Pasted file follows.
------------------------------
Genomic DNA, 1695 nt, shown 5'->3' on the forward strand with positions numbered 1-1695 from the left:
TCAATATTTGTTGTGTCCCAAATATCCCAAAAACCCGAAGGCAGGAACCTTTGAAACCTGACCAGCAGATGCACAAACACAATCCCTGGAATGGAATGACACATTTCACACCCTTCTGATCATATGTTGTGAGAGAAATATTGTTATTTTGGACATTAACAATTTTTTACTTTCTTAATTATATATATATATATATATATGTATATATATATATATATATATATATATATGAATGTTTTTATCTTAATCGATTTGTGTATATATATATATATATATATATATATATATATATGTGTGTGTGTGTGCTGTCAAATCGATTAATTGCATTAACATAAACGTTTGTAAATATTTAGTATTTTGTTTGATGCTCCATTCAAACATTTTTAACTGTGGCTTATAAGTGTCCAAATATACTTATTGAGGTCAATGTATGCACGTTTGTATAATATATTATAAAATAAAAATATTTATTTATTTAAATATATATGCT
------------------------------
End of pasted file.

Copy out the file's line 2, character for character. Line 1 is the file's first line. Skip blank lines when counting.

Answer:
TCAATATTTGTTGTGTCCCAAATATCCCAAAAACCCGAAGGCAGGAACCTTTGAAACCTGACCAGCAGATGCACAAACACAATCCCTGGAATGGAATGACACATTTCACACCCTTCTGATCATATGTTGTGAGAGAAATATTGTTATTTTGGACATTAACAATTTTTTACTTTCTTAATTATATATATATATATATATATGTATATATATATATATATATATATATATATGAATGTTTTTATCTTAATCGATTTGTGTATATATATATATATATATATATATATATATATATGTGTGTGTGTGTGCTGTCAAATCGATTAATTGCATTAACATAAACGTTTGTAAATATTTAGTATTTTGTTTGATGCTCCATTCAAACATTTTTAACTGTGGCTTATAAGTGTCCAAATATACTTATTGAGGTCAATGTATGCACGTTTGTATAATATATTATAAAATAAAAATATTTATTTATTTAAATATATATGCT